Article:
‘Hamlet,’ Hank and the Bard

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The Bard and country music have more similarities than you’d think — one being explorations of tragedy. Sure, Dolly sang about her ‘Romeo,’ but why hasn’t there been more coming together of the two?

A summer Shakespeare festival isn’t the first place you’d turn looking for good country music.


But L.A.’s Independent Shakespeare Co., which is in the midst of its annual run at the old zoo in Griffith Park, has inserted a surprising albeit fitting country music spotlight in its production of “Hamlet,” which continues Sundays through Aug. 28.

Without completely robbing the show of the element of surprise, let’s just say that during one pivotal scene, a gravedigger starts singing Hank Williams’ lovelorn classic “I’m So Lonesome I Could Cry.”

Hear that lonesome whippoorwill

He sounds too blue to cry

The midnight train is whining low

I’m so lonesome I could cry

As it turns out, the song made it into the show more by happenstance than design.

“I’m pretty sure Luis Galindo, the actor, used it as sort of a placeholder one day, because we didn’t yet have the music to the song Shakespeare provided,” said the company’s artistic director, Melissa Chalsma.

“Luis grew up in Houston, and Hank Williams music is a big part of his life,” she said. “It felt right to hear those lyrics and that tune come out of his mouth. And, the theme of that song — loneliness and isolation — is a beautiful reflection of both the ultimate loneliness of a graveyard (‘all men die alone,’ and all that) and also Hamlet’s subjective experience of being alone in the world. Not to mention Ophelia’s trajectory, who literally is so lonely she dies!

“So I suggested we keep it, and we even amplified and highlighted its use.”

Indeed, the country music great was often referred to as “the hillbilly Shakespeare,” and this use prompts the question: Why haven’t Shakespeare and country music come together more often?

“Country music deals so unabashedly with big feelings — just like tragedy,” Chalsma said. “I thought the audience would connect to the song.”

Country music has long been a place where songwriters explore romantic tragedy using language as compact and colorful as the Bard of Avon’s. Clever couplets, vivid imagery and unexpected turns of phrase are the stock in trade of both.

In modern times, Shakespeare’s work is often placed among the pinnacles of high art in the Western world; just the opposite of country music, which is strongly rooted in the lives and concerns of regular folk. But the two are, historically speaking, closely connected.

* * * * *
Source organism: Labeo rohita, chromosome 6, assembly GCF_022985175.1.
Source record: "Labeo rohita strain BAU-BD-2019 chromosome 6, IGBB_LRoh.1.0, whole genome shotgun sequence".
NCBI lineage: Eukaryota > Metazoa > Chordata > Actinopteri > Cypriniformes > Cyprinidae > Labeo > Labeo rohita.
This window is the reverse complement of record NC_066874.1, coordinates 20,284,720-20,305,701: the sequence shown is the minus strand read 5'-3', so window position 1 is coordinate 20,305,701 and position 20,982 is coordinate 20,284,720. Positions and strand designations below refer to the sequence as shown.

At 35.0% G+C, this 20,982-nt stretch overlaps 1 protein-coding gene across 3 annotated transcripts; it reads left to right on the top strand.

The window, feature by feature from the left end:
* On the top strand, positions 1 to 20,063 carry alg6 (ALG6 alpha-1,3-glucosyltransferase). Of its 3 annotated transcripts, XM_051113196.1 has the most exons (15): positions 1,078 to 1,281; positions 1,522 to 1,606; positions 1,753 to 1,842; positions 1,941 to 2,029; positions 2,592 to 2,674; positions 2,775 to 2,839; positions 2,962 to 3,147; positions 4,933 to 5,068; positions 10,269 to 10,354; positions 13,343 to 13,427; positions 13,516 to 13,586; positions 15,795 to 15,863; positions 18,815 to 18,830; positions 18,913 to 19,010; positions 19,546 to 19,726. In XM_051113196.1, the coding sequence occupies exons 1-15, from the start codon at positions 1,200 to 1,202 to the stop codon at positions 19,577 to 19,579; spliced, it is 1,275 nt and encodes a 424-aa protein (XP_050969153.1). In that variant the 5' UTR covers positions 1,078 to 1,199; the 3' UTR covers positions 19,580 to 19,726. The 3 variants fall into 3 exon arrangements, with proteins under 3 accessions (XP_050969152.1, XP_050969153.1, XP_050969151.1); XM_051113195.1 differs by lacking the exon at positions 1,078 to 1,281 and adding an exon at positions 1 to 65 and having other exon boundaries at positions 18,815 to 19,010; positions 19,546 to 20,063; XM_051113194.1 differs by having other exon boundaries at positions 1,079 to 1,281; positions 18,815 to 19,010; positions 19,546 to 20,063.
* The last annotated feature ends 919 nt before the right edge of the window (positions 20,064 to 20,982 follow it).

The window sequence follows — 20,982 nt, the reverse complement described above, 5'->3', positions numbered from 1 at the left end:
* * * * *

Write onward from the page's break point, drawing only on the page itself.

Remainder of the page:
“It’s always ironic to me when people start talking about Shakespeare as being so highfalutin’,” said Thomas Bradac, founder of Shakespeare Orange County and a theater professor at Chapman University in Orange. “The poetry was always considered high art, and the sonnets, but the plays themselves were the dime novels of their day. That’s why the royalty didn’t go to them, and why they got kicked out of London and moved to the South Bank, next to the whorehouses.”

Some directors have set productions of “Taming of the Shrew” in the Old West to help audiences connect better with Shakespeare’s treatise on gender stereotypes, while the Bard’s best-known themes and characters have occasionally surfaced as country song fodder.

Taylor Swift’s hit “Love Story” may be the most recent example, one in which the young singer-songwriter cast herself and her would-be love as Shakespeare’s star-crossed couple. Except she added a happy ending.

Romeo, save me, they’re trying to tell me how to feel.

This love is difficult, but it’s real.

Don’t be afraid, we’ll make it out of this mess,

It’s a love story, baby, just say, “Yes.”

Country group Diamond Rio scored a Top 20 hit back in 1993 with it’s wittily titled “This Romeo Ain’t Got Julie Yet.” That same year, Dolly Parton even threw in a bit of Shakespearean language in her playful single “Romeo,” which envisioned a woman on the dance floor looking for her ideal of romantic perfection:

Hey Romeo where art thou

Get out here on the floor

I want to dance you darlin’

‘Til you forget wherefore

In 1968, just as Jerry Lee Lewis was reviving his career with a long string of country music hits, he played the scheming Iago in “Catch My Soul,” a rock musical version of Shakespeare’s “Othello” staged in L.A. Lewis’ performance, by most accounts, was the highlight of the production.

The life of idiosyncratic producer, engineer and country songwriter Cowboy Jack Clement was explored in the 2005 documentary “Shakespeare Was a Big George Jones Fan,” a film in which Kris Kristofferson likened Clement to Shakespeare’s larger-than-life jester Falstaff. Clement, as it turns out, also happens to be a big Shakespeare fan.

Former Columbia Records talent scout and producer and ’50a TV show host Mitch Miller, who helped launch Tony Bennett’s career by persuading him to sing Williams’ “Cold, Cold Heart,” once said he thought Williams’ music could reach far beyond the country audience because “he had a way of reaching your guts and your head at the same time. No matter who you were — a country person or a sophisticate — the language hit home.”

Just like William Shakespeare.

In an essay from the early 2000s, “Country Matters: Shakespeare and Music in the American South,” writer Robert Sawyer noted significant parallels between the lives of Shakespeare and Williams and cited a number of country songs that referenced the playwright or his works.

“Like the barbed fences that separate the livestock from the farmland so often evoked in songs from the American South,” Sawyer concluded, “arbitrary barriers between country music and Shakespeare are constantly being overrun, torn down and rendered useless.”


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--Randy Lewis